Anthropology of the Senses

The Reorganization of the Sensory World
Thomas Porcello,Louise Meintjes,Ana Maria Ochoa,and David W. Samuels
From: The Annual Review of Anthropology Vol. 39: 51-66 (Volume publication date October 2010)

Summary

The article deals with the importance and significance of the senses and the sensory experience in aiding anthropologists in understanding more about a particular society and how the people in it interact with one another and their environment.
The emergence of the anthropology of the senses is a critique to the rigid and word-based approach in analyzing cultural experience, as well as to Western ocularcentrism, where sight is held in the highest esteem among all the senses as it is viewed as the best-developed. Thus, anthropologists of the senses call for an all-encompassing approach of the senses and also did research focused on the 4 other senses.

Senses, to anthropologists (of the senses), have a cultural aspect on top of their biological basis. Senses are “not merely a biological ground on which cultural meanings are constructed”. Instead, there is a cultural basis to senses all along and sensory perceptions are thus, both cultural and biological. Also, they view that the concept of five specific and distinct senses have no biological basis but is ascertained, culturally and historically.

The concept of the “sensorium” (the sensory apparatus of the body (Dictionary.com)), as opposed to the “senses” is thus introduced, which refers to “the most fundamental domain of cultural expression, the medium through which all values and practices of society are enacted.” Cultural productions are hence composed of social interactions through the sensory experience. This sensory experience is also vital in bridging the worlds of the material, social and spiritual. It can also evoke memories, and thus uncover forgotten or erased experiences, leading to a fuller comprehension of one’s cultural experience in a society.

Anthropologists believe that there is a strict distinction between the interpretation of meaning and truth through the sensorium and that of language and discourse. Truth is gained through the sensory experience involuntarily, through “performance, material culture and conditions of embodiment”. However, the article states that it is important not to separate and isolate the bodily sensorial knowledge and linguistic expression so as to get a more complete and true understanding of one’s cultural experience, as language and discourse are also essential elements in our everyday life experiences.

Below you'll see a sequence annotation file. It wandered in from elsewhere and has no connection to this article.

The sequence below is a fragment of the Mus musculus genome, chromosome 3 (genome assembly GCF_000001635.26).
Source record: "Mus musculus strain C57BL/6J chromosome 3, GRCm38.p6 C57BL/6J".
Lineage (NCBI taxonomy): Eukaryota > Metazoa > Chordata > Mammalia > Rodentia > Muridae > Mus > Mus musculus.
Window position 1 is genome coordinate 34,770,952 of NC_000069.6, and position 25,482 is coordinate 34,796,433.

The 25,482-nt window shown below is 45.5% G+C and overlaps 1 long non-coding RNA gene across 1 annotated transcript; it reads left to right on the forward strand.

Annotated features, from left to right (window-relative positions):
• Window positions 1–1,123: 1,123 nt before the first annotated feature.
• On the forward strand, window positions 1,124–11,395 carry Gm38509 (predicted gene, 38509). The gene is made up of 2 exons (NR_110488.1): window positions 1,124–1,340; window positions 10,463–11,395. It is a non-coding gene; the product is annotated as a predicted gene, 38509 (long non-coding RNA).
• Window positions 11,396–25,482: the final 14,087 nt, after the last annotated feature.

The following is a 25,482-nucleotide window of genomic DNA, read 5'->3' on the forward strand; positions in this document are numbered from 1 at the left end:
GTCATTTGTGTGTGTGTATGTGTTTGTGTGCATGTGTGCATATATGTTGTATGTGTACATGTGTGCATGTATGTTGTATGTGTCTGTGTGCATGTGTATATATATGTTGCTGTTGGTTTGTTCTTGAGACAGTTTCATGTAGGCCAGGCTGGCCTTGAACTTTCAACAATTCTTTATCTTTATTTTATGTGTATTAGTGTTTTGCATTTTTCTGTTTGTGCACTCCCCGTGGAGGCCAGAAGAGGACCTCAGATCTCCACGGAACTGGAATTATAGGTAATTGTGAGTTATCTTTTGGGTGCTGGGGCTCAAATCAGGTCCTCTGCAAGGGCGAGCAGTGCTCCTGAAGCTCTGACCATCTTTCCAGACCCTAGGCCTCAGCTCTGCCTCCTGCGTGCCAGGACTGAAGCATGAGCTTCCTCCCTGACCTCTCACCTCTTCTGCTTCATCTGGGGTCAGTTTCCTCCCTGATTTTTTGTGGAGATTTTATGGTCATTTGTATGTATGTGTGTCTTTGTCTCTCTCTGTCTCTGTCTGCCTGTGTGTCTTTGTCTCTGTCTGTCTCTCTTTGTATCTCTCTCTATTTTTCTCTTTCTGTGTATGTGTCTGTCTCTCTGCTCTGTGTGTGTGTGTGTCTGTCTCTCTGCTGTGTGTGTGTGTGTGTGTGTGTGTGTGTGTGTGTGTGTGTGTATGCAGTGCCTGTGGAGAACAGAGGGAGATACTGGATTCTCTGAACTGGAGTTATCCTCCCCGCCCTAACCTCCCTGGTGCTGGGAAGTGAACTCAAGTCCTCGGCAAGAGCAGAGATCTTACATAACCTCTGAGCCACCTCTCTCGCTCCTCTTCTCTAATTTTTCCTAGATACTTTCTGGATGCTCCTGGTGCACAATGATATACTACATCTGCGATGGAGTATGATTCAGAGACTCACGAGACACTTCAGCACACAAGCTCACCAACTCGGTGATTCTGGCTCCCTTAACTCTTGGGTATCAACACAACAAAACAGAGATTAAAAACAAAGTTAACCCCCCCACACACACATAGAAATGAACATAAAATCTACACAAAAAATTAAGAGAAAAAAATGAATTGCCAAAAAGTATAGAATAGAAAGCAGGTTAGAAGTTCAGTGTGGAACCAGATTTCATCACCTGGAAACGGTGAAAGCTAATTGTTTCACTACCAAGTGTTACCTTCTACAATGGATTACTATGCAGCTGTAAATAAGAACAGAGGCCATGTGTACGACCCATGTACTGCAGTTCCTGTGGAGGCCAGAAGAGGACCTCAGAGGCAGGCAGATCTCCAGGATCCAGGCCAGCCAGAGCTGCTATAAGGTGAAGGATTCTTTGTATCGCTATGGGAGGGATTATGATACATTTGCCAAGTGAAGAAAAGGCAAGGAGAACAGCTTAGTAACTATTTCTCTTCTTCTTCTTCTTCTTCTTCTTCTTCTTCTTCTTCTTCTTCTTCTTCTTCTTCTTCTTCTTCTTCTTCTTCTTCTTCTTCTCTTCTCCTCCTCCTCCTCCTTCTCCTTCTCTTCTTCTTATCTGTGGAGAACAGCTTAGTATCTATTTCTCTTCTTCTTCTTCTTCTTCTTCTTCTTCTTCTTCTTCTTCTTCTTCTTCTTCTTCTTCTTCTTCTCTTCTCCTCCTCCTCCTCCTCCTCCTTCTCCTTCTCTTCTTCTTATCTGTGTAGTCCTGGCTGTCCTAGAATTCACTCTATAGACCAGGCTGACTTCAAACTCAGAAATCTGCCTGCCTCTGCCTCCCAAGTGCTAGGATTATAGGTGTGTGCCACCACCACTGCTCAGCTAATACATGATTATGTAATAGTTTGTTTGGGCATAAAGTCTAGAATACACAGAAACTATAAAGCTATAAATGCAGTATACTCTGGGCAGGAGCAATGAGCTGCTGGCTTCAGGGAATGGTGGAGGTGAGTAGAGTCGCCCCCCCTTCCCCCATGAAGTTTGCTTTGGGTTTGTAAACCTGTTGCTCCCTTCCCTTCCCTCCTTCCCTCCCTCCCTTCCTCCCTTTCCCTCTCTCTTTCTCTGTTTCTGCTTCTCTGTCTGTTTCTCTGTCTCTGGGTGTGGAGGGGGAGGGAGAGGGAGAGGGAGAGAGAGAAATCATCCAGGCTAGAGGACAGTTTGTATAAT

Commmentary

I feel that this is an interesting article and an interesting branch of anthropology that offers a different perspective in looking at the different societies and their cultural experience, and this might lead to a more in-depth understanding of a particular culture. For example, when conducting research fieldwork through participant-observation, many will just concentrate on recording down what they observe through their eyes – relying only on sight. However, when we shift some of our focus away from sight and start to engage in our other senses – smell, hearing, taste and touch -, we may be able to gain a new point of view.

This is especially so with regard to the performative aspect of a particular culture, such as in their rituals, and traditional dances. Instead of simply looking and analyzing the ritual and its dance steps and movements, one should listen to the music (or lack of) as well. After all, music is an important element in and accompaniment to dance. Also, the smell and taste of food in a particular culture can give us insights into a particular culture and its history by answering questions such as: How did traditional food come about? How food is able to constitute a part of a nation’s identity? And so on. Smell, taste and touch can also evoke certain memories and emotions in people. Observing the ways people behave and interact with each other through the sense of touch may show us a particular aspect of culture not accessible through the sight alone.

We have to be careful to engage in the multisensory approach to observing and researching on human experience, and not fall into ocularcentrism, as mentioned in the article. We should not place more importance on a particular sense over another; all of them are equally important and essential to understanding a culture. However, there are some instances where certain senses are employed more than the others. Thus, we must tread the balance between an over-reliance on a particular sense and recognizing that only certain senses are useful to and feasible to the analysis of a particular culture.
Yet, the article does not state how we should translate our findings using the multi-sensorial approach to practising anthropology into writing. Certain meanings and emotions are inevitably lost through the interpretation of the sensorial experience to words. How we can try to minimize this as much as possible is not stated.

Overall, I feel that this article serves as a reminder to us that as anthropologists, we should try to gain as true and comprehensive an understanding, regarding a particular culture, as possible. This includes engaging all our senses, as well as, the use of speech, communication and language especially in conducting research fieldwork and we have to remember that the human [cultural] experience consists of all these aspects.

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